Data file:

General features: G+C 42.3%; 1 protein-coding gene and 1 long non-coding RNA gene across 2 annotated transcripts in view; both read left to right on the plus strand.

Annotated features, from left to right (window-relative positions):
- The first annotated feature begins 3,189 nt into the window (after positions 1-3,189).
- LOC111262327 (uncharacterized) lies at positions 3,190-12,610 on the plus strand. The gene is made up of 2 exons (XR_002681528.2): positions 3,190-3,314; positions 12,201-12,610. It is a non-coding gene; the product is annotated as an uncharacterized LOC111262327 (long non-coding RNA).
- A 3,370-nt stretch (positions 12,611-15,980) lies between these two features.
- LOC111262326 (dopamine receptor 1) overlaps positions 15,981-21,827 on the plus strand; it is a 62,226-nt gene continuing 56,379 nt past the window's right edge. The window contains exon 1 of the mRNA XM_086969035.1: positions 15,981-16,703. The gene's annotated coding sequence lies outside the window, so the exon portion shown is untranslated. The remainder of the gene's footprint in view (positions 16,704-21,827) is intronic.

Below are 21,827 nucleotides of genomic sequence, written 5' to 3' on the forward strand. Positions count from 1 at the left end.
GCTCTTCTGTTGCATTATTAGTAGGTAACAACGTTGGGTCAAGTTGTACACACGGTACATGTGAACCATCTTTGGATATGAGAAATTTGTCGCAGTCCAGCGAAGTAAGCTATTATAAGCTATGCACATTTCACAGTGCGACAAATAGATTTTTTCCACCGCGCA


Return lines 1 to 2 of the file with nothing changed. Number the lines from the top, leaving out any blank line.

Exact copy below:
General features: G+C 42.3%; 1 protein-coding gene and 1 long non-coding RNA gene across 2 annotated transcripts in view; both read left to right on the plus strand.

Annotated features, from left to right (window-relative positions):